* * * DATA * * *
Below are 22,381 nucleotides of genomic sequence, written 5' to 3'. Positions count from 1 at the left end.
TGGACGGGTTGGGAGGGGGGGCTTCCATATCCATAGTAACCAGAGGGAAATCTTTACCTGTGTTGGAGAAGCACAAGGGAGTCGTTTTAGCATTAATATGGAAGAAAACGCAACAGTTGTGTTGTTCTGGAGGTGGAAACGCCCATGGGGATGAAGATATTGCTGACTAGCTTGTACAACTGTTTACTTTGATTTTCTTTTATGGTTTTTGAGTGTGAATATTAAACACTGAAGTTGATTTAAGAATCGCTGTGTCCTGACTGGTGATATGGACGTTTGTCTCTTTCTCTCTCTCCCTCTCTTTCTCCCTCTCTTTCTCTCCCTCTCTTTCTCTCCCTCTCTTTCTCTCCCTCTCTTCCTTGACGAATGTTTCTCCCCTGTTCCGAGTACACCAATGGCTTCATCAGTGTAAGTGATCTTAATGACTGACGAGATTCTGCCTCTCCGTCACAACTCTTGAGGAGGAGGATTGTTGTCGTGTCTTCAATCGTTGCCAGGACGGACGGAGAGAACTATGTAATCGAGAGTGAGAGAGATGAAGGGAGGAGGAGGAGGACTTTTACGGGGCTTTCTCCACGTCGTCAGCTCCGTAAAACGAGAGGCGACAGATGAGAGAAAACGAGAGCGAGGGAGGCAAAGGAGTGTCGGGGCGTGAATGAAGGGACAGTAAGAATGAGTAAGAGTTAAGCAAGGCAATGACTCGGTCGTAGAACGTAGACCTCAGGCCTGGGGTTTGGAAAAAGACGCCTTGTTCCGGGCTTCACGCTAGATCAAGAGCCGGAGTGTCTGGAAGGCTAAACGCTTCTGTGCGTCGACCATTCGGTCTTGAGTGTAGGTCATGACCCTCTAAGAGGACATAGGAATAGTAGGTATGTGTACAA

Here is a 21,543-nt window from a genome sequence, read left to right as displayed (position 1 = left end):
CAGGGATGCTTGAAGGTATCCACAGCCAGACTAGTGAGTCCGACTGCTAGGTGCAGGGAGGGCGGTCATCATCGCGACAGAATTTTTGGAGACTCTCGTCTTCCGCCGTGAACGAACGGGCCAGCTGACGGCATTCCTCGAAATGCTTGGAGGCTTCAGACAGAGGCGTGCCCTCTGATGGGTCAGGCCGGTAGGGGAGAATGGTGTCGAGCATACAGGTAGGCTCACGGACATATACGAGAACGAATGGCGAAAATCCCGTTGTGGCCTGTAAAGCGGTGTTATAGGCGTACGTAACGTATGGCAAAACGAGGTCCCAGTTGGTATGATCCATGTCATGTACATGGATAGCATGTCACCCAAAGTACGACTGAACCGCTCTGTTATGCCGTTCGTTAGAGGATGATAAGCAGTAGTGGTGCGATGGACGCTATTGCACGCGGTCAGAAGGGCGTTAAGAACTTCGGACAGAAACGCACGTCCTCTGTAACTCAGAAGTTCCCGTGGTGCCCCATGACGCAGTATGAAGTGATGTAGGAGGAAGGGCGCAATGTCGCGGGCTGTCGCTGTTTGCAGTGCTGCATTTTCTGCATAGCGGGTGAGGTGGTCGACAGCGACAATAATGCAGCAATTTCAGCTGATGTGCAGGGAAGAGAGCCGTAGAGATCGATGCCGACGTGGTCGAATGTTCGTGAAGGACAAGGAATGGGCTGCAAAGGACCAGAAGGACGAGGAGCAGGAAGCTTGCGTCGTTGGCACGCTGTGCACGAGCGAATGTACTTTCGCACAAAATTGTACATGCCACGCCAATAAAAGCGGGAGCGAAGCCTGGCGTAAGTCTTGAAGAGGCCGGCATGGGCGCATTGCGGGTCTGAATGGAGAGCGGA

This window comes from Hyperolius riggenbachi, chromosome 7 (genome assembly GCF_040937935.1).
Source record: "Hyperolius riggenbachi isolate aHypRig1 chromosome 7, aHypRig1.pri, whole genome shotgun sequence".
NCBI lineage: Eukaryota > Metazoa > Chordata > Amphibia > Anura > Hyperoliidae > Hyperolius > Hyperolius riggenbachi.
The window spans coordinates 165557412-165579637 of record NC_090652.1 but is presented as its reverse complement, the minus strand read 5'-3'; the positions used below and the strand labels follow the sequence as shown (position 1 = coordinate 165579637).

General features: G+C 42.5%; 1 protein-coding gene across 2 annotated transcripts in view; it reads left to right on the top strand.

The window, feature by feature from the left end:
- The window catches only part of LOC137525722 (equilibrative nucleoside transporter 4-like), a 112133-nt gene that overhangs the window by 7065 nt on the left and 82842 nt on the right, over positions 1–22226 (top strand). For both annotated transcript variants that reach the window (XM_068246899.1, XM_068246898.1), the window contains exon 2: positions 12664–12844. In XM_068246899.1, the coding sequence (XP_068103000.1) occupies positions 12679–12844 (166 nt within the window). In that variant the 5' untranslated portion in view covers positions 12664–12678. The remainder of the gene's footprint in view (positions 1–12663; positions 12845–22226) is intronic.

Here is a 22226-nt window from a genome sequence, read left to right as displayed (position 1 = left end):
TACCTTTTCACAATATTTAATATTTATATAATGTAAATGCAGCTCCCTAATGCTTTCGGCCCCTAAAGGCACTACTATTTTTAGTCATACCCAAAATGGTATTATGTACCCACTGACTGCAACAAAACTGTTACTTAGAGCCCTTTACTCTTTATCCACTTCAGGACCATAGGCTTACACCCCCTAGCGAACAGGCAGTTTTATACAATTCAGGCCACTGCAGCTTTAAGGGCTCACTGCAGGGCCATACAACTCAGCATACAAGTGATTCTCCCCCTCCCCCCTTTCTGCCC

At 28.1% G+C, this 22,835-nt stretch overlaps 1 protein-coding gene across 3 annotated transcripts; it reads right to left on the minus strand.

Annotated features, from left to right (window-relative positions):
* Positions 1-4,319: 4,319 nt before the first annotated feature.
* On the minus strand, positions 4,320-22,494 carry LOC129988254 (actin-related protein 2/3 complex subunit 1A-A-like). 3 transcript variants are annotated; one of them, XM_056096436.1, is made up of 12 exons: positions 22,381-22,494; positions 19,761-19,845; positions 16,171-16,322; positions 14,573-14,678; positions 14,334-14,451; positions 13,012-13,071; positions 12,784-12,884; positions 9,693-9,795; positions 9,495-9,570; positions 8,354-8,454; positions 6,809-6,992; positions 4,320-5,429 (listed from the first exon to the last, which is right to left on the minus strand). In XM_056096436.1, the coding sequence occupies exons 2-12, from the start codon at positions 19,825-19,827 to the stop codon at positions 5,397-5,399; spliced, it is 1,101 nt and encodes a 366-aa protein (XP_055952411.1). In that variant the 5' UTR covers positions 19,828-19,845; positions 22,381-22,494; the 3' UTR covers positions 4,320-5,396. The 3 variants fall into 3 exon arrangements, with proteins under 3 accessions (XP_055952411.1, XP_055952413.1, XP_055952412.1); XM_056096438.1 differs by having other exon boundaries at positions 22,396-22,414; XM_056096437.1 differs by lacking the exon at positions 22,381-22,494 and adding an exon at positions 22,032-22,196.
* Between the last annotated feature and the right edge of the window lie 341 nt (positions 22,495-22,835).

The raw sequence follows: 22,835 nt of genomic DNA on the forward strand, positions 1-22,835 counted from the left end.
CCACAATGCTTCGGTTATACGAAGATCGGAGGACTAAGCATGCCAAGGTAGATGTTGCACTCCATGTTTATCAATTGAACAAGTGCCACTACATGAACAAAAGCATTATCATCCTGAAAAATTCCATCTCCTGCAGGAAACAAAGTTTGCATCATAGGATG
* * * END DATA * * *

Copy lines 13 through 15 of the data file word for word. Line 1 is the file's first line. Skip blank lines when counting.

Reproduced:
TACCTTTTCACAATATTTAATATTTATATAATGTAAATGCAGCTCCCTAATGCTTTCGGCCCCTAAAGGCACTACTATTTTTAGTCATACCCAAAATGGTATTATGTACCCACTGACTGCAACAAAACTGTTACTTAGAGCCCTTTACTCTTTATCCACTTCAGGACCATAGGCTTACACCCCCTAGCGAACAGGCAGTTTTATACAATTCAGGCCACTGCAGCTTTAAGGGCTCACTGCAGGGCCATACAACTCAGCATACAAGTGATTCTCCCCCTCCCCCCTTTCTGCCC

At 28.1% G+C, this 22,835-nt stretch overlaps 1 protein-coding gene across 3 annotated transcripts; it reads right to left on the minus strand.

Annotated features, from left to right (window-relative positions):